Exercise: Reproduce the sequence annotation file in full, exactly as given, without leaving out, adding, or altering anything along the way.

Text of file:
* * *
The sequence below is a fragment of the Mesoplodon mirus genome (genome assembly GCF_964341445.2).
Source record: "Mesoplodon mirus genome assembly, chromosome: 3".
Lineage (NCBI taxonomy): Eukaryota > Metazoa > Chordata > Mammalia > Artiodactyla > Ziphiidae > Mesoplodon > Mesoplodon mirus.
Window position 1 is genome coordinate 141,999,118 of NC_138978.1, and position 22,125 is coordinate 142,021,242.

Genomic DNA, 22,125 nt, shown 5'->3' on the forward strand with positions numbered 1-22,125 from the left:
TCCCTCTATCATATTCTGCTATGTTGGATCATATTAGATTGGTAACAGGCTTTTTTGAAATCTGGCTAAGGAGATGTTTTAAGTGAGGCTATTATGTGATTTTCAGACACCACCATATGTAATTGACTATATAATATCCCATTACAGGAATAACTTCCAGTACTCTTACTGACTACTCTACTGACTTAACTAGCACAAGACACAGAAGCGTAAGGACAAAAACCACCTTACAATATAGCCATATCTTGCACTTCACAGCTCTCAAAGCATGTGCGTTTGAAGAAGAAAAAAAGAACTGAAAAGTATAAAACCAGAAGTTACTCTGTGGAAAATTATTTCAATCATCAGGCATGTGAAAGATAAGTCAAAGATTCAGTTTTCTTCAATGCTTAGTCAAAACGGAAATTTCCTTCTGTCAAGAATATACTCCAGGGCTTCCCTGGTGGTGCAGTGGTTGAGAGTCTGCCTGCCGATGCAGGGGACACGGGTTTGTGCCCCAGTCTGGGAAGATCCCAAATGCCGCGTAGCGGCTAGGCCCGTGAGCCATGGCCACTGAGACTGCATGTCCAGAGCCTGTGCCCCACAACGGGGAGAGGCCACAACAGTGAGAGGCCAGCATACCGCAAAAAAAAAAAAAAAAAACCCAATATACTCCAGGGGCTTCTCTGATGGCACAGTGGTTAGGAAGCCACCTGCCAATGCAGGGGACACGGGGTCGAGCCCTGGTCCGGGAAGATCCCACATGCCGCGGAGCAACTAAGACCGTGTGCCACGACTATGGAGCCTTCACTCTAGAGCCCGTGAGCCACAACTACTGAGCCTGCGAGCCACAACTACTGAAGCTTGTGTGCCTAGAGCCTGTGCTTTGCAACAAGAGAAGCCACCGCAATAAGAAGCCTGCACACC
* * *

The sequence below is a fragment of the Mesoplodon mirus genome (genome assembly GCF_964341445.2).
Source record: "Mesoplodon mirus genome assembly, chromosome: 3".
Lineage (NCBI taxonomy): Eukaryota > Metazoa > Chordata > Mammalia > Artiodactyla > Ziphiidae > Mesoplodon > Mesoplodon mirus.
Window position 1 is genome coordinate 141,999,118 of NC_138978.1, and position 22,125 is coordinate 142,021,242.

Genomic DNA, 22,125 nt, shown 5'->3' on the forward strand with positions numbered 1-22,125 from the left:
TCCCTCTATCATATTCTGCTATGTTGGATCATATTAGATTGGTAACAGGCTTTTTTGAAATCTGGCTAAGGAGATGTTTTAAGTGAGGCTATTATGTGATTTTCAGACACCACCATATGTAATTGACTATATAATATCCCATTACAGGAATAACTTCCAGTACTCTTACTGACTACTCTACTGACTTAACTAGCACAAGACACAGAAGCGTAAGGACAAAAACCACCTTACAATATAGCCATATCTTGCACTTCACAGCTCTCAAAGCATGTGCGTTTGAAGAAGAAAAAAAGAACTGAAAAGTATAAAACCAGAAGTTACTCTGTGGAAAATTATTTCAATCATCAGGCATGTGAAAGATAAGTCAAAGATTCAGTTTTCTTCAATGCTTAGTCAAAACGGAAATTTCCTTCTGTCAAGAATATACTCCAGGGCTTCCCTGGTGGTGCAGTGGTTGAGAGTCTGCCTGCCGATGCAGGGGACACGGGTTTGTGCCCCAGTCTGGGAAGATCCCAAATGCCGCGTAGCGGCTAGGCCCGTGAGCCATGGCCACTGAGACTGCATGTCCAGAGCCTGTGCCCCACAACGGGGAGAGGCCACAACAGTGAGAGGCCAGCATACCGCAAAAAAAAAAAAAAAAAACCCAATATACTCCAGGGGCTTCTCTGATGGCACAGTGGTTAGGAAGCCACCTGCCAATGCAGGGGACACGGGGTCGAGCCCTGGTCCGGGAAGATCCCACATGCCGCGGAGCAACTAAGACCGTGTGCCACGACTATGGAGCCTTCACTCTAGAGCCCGTGAGCCACAACTACTGAGCCTGCGAGCCACAACTACTGAAGCTTGTGTGCCTAGAGCCTGTGCTTTGCAACAAGAGAAGCCACCGCAATAAGAAGCCTGCACACC